The major issue that almost every attempt to adapt beloved ‘80s TV franchises to the big screen is tone.
Michael Mann’s Miami Vice might have had cigarette boats and more suit jacket-t-shirt combos than you can shake a brick (of coke) at, but, amidst all the neo-noir stylings, it lost it sense of cool. Similarly, The A-Team’s laidback charm just couldn’t survive a big-budget reboot, even with the pitch-perfect casting of Neeson, Cooper, et al. Similarly, in the case of The Equalizer, there’s no doubt that the talent’s in place.
As well reuniting star Denzel Washington and director Antoine Fuqua for the first time since 2001’s Training Day – which won Washington the Oscar for his explosive performance King Kong one-upper Alonso Harris – The Equalizer also features the likes of Marton Csokas, Chloe Grace Moretz, and Melissa Leo. Though named for the mid-1980s series, the new and updated Equalizer bears this little resemblance for its predecessor. For one thing, it’s difficult to imagine Edward Woodward killing someone with a corkscrew.
Washington’s Robert McCall is quiet and meticulous; he works a job at a hardware store, his daily routine dictated by the rhythms of a stopwatch. He’s a simple man, content with reading his books, and also a good one, helping his overweight colleague Ralphie (Johnny Skourtis) achieve his dream of becoming a security guard. Washington brings his usual affability to the role, the calm composure, the twinkle in the eye. He’s equally adept at humor as he is at the brutal violence. Then he meets Teri (Chloe Grace Moretz).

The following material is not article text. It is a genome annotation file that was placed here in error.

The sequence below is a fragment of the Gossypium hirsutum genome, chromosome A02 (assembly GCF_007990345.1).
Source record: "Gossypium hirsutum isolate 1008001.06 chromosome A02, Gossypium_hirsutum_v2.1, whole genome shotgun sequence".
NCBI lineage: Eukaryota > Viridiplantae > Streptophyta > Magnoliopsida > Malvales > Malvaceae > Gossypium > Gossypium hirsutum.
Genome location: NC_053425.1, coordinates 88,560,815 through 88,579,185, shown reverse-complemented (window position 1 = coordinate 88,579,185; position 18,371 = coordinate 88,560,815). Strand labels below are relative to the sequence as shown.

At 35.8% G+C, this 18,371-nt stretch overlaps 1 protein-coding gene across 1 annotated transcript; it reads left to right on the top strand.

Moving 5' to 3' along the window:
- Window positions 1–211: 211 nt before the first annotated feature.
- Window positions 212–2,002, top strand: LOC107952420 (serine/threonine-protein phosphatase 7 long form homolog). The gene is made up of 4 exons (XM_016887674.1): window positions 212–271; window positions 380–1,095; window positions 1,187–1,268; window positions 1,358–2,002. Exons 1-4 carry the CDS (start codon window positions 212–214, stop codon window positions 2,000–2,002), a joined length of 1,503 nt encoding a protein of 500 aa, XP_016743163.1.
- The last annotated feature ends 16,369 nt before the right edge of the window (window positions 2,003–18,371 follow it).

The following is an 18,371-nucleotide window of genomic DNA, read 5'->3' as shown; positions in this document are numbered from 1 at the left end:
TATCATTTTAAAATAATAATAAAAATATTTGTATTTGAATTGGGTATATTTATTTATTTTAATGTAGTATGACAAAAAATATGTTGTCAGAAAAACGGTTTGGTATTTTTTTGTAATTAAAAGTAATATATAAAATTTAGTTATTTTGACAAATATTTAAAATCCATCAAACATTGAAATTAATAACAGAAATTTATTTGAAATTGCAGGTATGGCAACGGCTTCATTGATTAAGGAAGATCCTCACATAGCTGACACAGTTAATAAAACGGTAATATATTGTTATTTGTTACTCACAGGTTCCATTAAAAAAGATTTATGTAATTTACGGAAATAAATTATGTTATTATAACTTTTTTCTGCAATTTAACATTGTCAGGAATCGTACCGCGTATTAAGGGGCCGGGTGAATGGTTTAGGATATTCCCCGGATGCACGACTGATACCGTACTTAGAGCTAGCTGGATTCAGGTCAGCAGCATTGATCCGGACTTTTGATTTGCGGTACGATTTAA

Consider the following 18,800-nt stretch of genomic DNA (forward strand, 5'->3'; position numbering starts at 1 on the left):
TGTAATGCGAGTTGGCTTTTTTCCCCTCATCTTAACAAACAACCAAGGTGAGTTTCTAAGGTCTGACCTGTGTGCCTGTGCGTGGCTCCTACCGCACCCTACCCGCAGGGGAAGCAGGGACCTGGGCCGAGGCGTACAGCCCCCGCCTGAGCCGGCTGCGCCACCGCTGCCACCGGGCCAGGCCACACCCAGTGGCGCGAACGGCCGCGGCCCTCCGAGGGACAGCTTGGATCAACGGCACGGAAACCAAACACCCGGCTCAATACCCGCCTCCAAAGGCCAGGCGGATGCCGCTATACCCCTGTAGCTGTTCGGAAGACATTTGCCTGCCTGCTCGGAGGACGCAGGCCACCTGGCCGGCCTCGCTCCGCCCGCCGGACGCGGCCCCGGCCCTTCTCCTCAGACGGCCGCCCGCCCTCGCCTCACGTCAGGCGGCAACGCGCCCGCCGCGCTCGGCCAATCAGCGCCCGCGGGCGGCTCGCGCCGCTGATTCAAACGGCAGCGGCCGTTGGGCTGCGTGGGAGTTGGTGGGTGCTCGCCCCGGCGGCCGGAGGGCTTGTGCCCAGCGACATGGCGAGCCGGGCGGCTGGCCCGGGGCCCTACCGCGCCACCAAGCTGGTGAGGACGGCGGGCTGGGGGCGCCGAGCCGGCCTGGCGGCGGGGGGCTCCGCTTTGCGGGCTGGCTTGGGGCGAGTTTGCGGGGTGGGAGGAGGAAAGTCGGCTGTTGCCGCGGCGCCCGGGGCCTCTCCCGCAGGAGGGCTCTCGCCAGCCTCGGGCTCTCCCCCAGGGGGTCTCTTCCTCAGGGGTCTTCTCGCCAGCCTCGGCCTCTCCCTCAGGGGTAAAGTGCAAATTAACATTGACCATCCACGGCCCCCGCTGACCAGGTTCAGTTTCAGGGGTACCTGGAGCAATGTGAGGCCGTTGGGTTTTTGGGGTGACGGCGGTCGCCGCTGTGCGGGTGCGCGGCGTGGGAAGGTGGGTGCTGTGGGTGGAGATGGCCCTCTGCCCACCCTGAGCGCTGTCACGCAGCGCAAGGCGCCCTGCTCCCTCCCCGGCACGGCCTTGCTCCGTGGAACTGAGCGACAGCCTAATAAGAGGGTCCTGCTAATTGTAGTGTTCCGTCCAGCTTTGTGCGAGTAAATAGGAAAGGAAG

Teri is a teenage prostitute “owned” by the Russian mob; Moretz brings out her desperate for a decent human connection. When McCall finds himself drawn into her business, he initially attempts to extricate her diplomatically; soon enough, however, he’s forced to go full Travis Bickle. One gets the impression that this is why McCall doesn’t go around befriending strangers. In any case, soon enough Teddy (Marton Csokas) – an urbane yet volatile sociopath – is on his tail, and McCall, in turn, goes on the warpath.
While McCall is simply too good at this sort of work for you ever to feel like he’s really in danger – he has the hand-to-hand training of Jason Bourne, the DIY skills of MacGyver, and the observational skills of Guy Ritchie’s Sherlock Holmes, and it’s certainly entertaining watching him bring his righteous fury down upon unfortunate ne’er-do-wells. The film evidently owes a debt to Man on Fire, which also featured Washington on vigilante form, but its shallow depth of field robs it of any of Tony Scott’s visual intensity.
The Equalizer delights in giving McCall unusual ways to kill people, even when he’s got ready access to handguns. Melissa Leo and Bill Pullman play a couple of old friends who come in handy on the backstory front while David Harbour, who recently appeared in Walk Among the Tombstones, plays a corrupt cop paying for his sins. Like Neeson in that particular crime thriller, Washington is definitely coasting – this is a long way from his Glory days – but, of the two, The Equalizer just about pulls off the execution.